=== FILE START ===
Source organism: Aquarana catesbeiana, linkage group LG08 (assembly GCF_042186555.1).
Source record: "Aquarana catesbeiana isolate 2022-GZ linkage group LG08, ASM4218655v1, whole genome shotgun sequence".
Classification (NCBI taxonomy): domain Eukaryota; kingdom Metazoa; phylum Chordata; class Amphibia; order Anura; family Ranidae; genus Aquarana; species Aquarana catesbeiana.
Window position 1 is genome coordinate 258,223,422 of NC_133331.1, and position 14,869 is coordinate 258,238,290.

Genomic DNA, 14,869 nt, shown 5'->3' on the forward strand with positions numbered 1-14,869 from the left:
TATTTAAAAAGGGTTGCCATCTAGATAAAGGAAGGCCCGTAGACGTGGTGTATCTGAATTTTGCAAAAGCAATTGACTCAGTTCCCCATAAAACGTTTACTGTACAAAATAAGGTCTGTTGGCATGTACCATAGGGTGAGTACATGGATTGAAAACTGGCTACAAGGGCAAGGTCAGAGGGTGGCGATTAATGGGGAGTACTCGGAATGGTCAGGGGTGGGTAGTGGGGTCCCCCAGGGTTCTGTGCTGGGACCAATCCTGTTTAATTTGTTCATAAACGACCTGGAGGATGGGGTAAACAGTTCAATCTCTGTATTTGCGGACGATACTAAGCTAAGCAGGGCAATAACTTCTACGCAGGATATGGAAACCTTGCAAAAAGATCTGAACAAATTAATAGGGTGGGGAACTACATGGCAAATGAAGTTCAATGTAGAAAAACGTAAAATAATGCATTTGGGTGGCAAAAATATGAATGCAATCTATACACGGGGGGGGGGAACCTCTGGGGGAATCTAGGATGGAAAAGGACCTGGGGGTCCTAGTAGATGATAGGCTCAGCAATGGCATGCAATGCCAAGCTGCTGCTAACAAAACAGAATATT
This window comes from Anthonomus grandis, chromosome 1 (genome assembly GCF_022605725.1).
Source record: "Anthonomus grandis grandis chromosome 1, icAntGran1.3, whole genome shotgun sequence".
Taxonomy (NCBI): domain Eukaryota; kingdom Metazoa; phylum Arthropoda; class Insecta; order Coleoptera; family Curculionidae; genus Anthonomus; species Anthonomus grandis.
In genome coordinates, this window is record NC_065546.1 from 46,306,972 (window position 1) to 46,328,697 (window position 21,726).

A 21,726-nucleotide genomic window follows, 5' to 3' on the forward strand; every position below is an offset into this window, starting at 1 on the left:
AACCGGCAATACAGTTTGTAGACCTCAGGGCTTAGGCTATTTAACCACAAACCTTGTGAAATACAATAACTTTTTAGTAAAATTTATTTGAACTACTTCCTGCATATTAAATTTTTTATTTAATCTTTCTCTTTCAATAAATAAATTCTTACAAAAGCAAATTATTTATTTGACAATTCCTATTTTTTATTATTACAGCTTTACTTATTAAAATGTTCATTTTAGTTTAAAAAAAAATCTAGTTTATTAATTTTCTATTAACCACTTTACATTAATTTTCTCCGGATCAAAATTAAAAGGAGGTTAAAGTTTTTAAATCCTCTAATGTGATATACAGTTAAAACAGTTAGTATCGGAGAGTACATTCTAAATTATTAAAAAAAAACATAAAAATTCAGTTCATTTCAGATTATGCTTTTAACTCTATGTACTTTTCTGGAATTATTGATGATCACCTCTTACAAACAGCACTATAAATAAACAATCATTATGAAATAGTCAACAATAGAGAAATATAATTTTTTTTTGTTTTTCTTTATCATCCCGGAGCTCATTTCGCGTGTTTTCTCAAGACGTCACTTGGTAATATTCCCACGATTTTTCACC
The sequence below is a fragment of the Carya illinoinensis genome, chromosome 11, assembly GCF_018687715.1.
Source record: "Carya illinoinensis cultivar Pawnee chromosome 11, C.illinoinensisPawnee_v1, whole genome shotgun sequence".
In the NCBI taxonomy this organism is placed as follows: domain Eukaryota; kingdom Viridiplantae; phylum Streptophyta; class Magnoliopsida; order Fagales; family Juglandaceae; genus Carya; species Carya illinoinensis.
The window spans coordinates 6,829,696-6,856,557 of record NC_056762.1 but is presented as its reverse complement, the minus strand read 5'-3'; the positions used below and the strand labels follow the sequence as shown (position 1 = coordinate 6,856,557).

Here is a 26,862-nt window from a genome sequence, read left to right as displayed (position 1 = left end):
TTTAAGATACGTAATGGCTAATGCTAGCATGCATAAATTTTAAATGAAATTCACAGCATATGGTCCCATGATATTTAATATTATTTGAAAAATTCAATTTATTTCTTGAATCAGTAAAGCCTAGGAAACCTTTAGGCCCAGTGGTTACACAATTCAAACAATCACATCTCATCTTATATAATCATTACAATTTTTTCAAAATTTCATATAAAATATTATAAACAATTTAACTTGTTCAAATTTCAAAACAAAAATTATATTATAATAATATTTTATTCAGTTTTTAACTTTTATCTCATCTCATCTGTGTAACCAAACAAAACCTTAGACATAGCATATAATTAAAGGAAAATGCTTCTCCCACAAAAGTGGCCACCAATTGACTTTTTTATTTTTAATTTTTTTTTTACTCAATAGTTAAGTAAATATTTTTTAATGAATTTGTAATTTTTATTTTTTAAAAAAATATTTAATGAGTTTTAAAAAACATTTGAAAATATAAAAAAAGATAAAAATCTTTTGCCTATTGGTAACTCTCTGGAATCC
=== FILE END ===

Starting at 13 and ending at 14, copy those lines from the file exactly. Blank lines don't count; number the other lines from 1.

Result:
The sequence below is a fragment of the Carya illinoinensis genome, chromosome 11, assembly GCF_018687715.1.
Source record: "Carya illinoinensis cultivar Pawnee chromosome 11, C.illinoinensisPawnee_v1, whole genome shotgun sequence".